Neufeld Legal P.C. 403-400-4092 / 416-887-9702 Chris@NeufeldLegal.com
INCORPORATING A FEDERAL COMPANY
Incorporating your business enterprise as a federal company is an important step in its commercial advancement (though proper consideration must be given to the pros and cons of federal incorporation versus provincial incorporation). The corporate structure has specific legal attributes and provides significant commercial benefits, which requires appropriate consideration in its implementation. The mere attainment of a corporate designation (Inc., Ltd., Corp.) does not of itself make for a highly effective corporation, for it instead begins with the underlying structure that is created at incorporation phase through the contractual arrangements that are negotiated and legal advice that is attained.
From its inception, a corporation will be greatly advantaged from the insights and experience of a knowledgeable corporate lawyer. For whereas incorporation is typically a single occurrence in the business cycle and legal advice required only when needed and without practical experience thereof, at Neufeld Legal P.C. we have advised an extensive array of businesses as they have undertaken the incorporation process and sought to advance their corporate operations from a legal perspective. For it is through such legal experience that we are capable of providing meaningful legal advice, capable of making a substantive difference in a company's business aspirations.
As such, when your business seeks the professional services of experienced legal counsel, whether when incorporating a new federal company or dealing with its ongoing corporate development, your business can look to the Canadian law firm of Neufeld Legal P.C. Contact us at 416-887-9702 (Toronto office number) / 403-400-4092 (Calgary office number) or via email Chris@NeufeldLegal.com.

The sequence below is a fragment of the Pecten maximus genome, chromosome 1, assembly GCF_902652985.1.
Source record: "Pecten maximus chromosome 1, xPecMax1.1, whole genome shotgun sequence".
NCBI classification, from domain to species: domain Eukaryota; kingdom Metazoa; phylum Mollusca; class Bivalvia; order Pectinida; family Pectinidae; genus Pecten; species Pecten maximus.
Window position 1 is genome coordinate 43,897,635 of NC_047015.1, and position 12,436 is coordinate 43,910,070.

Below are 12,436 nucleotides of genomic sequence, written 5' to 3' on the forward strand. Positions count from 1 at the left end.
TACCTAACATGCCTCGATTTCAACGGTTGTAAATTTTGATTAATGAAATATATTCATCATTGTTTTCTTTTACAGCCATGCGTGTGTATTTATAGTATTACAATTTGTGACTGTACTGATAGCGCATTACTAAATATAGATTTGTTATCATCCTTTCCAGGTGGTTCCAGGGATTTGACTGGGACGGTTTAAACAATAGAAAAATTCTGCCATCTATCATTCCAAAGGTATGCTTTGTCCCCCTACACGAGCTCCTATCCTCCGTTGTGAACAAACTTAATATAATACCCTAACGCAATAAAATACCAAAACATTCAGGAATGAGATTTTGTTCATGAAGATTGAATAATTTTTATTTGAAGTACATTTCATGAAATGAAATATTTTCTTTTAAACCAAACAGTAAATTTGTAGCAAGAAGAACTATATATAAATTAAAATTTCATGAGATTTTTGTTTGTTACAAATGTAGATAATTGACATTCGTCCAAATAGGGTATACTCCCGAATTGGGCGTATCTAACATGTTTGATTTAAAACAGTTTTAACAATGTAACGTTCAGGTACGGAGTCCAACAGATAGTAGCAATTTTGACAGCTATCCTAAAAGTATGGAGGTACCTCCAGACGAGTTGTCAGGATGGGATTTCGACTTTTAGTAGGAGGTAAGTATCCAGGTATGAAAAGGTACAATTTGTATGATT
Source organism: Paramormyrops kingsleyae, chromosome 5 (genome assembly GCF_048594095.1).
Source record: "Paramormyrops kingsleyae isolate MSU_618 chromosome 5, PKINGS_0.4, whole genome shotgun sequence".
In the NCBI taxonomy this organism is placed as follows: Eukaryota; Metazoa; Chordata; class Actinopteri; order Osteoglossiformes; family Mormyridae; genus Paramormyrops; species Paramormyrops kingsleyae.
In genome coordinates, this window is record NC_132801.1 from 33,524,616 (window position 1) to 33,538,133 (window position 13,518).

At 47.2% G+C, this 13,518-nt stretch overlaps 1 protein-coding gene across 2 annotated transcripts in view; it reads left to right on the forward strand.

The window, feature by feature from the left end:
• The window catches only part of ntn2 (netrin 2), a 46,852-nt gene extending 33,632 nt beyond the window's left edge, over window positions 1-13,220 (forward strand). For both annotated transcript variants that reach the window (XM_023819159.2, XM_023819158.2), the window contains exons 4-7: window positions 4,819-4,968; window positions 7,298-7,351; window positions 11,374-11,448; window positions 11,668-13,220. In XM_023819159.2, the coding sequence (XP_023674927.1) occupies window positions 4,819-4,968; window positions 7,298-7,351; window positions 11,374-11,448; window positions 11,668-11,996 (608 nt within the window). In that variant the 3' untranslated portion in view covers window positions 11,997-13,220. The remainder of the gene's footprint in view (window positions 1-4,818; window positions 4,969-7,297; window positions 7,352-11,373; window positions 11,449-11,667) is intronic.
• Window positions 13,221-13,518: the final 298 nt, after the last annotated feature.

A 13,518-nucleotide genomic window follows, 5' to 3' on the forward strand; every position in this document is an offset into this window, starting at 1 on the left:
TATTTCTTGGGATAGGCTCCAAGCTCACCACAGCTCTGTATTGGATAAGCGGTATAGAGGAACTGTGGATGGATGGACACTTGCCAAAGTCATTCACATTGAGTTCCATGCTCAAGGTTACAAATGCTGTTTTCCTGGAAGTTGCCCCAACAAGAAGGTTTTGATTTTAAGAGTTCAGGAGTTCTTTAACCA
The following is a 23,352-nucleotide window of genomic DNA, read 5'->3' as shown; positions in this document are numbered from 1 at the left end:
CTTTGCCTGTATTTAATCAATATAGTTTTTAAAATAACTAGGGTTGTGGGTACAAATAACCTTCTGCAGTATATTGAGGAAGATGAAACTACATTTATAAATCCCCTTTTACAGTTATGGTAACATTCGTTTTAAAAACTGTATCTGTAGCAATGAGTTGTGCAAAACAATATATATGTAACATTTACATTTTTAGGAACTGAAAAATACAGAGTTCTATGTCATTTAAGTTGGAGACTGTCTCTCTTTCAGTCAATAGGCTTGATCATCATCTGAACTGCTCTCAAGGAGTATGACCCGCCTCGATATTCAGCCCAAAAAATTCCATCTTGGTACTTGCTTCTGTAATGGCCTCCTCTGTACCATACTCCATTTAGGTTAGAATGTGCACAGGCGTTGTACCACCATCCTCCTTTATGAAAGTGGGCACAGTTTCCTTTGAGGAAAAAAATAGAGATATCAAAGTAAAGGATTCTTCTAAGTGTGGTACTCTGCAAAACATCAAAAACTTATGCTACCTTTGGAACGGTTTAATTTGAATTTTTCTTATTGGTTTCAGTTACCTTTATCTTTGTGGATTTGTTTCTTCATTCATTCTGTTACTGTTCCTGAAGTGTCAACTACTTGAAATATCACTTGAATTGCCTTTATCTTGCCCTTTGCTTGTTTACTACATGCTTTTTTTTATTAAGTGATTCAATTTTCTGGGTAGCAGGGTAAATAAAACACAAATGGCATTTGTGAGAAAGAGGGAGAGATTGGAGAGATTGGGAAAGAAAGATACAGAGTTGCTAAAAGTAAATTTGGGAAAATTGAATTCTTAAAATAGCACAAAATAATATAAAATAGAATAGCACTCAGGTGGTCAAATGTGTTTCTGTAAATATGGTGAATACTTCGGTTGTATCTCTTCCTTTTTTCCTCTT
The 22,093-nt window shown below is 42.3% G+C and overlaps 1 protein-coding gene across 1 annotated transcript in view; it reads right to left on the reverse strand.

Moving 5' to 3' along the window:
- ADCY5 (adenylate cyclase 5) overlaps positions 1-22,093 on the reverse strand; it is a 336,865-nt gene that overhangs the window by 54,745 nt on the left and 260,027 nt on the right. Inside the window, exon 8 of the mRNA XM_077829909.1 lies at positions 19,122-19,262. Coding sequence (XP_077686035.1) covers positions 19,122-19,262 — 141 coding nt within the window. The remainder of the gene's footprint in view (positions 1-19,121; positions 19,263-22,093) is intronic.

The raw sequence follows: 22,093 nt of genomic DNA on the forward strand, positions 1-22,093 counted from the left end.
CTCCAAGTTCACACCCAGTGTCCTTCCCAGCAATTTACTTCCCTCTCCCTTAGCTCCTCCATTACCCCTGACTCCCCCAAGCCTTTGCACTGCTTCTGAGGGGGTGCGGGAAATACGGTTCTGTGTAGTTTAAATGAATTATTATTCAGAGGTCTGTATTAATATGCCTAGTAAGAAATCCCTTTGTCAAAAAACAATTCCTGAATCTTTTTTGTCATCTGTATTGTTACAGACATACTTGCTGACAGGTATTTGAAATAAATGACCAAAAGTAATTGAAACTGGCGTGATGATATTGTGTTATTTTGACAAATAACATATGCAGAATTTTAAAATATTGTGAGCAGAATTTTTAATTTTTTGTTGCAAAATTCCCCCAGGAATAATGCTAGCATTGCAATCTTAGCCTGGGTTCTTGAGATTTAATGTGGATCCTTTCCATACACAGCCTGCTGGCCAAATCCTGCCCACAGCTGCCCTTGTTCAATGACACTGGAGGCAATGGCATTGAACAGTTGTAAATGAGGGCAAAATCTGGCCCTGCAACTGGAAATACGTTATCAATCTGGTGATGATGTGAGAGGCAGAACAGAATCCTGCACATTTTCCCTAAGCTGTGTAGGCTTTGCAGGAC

The basis for federal incorporation is the
Canada Business Corporations Act, from which the fundamental
aspects of corporate law pertaining to a federal company are drawn, as
exemplified by the following extract from the statute:
"Articles of incorporation
6. (1) Articles of incorporation shall follow the form that the Director fixes and shall set out, in respect of the proposed corporation,
(a) the name of the corporation;
(b) the province in Canada where the registered office is to be situated;
(c) the classes and any maximum number of shares that the corporation is authorized to issue, and
(i) if there will be two or more classes of shares, the rights, privileges, restrictions and conditions attaching to each class of shares, and
(ii) if a class of shares may be issued in series, the authority given to the directors to fix the number of shares in, and to determine the designation of, and the rights, privileges, restrictions and conditions attaching to, the shares of each series;
(d) if the issue, transfer or ownership of shares of the corporation is to be restricted, a statement to that effect and a statement as to the nature of such restrictions;
(e) the number of directors or, subject to paragraph 107(a), the minimum and maximum number of directors of the corporation; and
(f) any restrictions on the businesses that the corporation may carry on."
Whereas the Canada Business Corporation Act (CBCA) is the starting point for a federal company (click on for full statute), the process of incorporation and managing the company onwards, really requires that you engage the appropriate legal counsel and tackling the specifics of the situation (with full disclosure being paramount).